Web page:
Friday, April 5, 2019

#TXLEGE: Hughes should come clean about whatever deal he cut with Huffman

"Beware lest anyone cheat you through philosophy and empty deceit, according to the tradition of men, according to the basic principles of the world, and not according to Christ."
Colossians 2:8

A bill to raise the age for purchasing tobacco products was voted out of the Senate State Affairs Committee on Monday by the narrow margin of 5-4.

Authored by the committee’s chairman State Sen. Joan Huffman (R–Houston), the bill passed with the support of both Democrats on the committee, State Sens. Eddie Lucio (Brownsville) and Judith Zaffirini (Laredo), in addition to Republican State Sens. Jane Nelson (Flower Mound) and Bryan Hughes (Mineola).

Hughes provided the pivotal vote to send the legislation to the full body, but his office told Texas Scorecard that Hughes said he voted the bill out of committee “to let debate occur on the floor,” but intends to oppose it upon its arrival because the issue is a matter of personal liberty.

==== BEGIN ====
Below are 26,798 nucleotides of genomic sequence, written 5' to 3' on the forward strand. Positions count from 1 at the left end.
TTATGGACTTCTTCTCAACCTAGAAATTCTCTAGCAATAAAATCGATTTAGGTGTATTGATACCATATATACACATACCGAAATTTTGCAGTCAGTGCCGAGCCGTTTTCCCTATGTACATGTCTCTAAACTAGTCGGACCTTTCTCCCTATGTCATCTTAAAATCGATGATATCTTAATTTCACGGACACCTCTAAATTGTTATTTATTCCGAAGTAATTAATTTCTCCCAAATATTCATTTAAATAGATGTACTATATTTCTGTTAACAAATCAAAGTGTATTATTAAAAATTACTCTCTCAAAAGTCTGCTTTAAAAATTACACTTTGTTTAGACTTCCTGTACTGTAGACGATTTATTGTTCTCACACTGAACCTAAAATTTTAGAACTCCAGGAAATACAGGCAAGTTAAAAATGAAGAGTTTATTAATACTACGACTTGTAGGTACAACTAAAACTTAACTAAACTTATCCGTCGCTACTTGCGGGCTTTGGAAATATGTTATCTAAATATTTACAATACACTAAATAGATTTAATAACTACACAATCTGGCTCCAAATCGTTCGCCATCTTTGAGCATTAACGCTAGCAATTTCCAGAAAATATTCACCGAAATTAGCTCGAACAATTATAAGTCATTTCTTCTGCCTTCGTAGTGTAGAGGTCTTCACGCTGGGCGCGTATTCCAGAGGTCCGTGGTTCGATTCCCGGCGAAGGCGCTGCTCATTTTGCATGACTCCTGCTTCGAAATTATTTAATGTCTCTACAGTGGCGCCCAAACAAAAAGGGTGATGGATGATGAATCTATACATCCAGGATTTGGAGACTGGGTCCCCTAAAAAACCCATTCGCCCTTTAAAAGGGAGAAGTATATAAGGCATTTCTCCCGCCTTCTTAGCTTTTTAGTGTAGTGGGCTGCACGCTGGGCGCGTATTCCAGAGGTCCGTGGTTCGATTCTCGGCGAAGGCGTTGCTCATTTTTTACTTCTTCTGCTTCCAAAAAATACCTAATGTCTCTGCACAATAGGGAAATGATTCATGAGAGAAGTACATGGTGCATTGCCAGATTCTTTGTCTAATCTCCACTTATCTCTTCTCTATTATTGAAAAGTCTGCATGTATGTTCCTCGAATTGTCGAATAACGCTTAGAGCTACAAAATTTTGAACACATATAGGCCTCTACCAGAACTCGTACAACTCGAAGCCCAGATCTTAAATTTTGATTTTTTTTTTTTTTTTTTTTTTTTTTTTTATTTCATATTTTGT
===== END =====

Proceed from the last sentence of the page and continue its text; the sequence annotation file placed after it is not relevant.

[Note: Emphasis added.]
That's asinine.  Everybody knows that, in the Texas Senate, bills are only discussed on the floor once they have the votes to pass (see here).  Taken at face value, Hughes' decision is the type only a chump would make.  We originally intended to write a blog post discussing such chumpish asininity.

But let's get real: Bryan Hughes almost certainly cut a deal with Joan Huffman.  He's probably getting something for that vote.  Furthermore, it's almost certainly something we'd like.

Whatever it is, Hughes should fess up.

One of the biggest problems with the Texas Senate is the amount of policymaking that occurs "behind the scenes."  The public just (kinda sorta) sees the final product.  It's the type of thing more suited to philosopher-kings than a republic.

Obviously, Bryan Hughes didn't invent that aspect of Senate culture.  But he could have taken a small step towards changing it.  Would have been nice.

Bottom Line:  On the surface, this vote looks terrible.  But there's probably more to the story.  Nevertheless, you can't blame folks for assuming the worst (esp. this session) if they don't know the details of that "more to the story."

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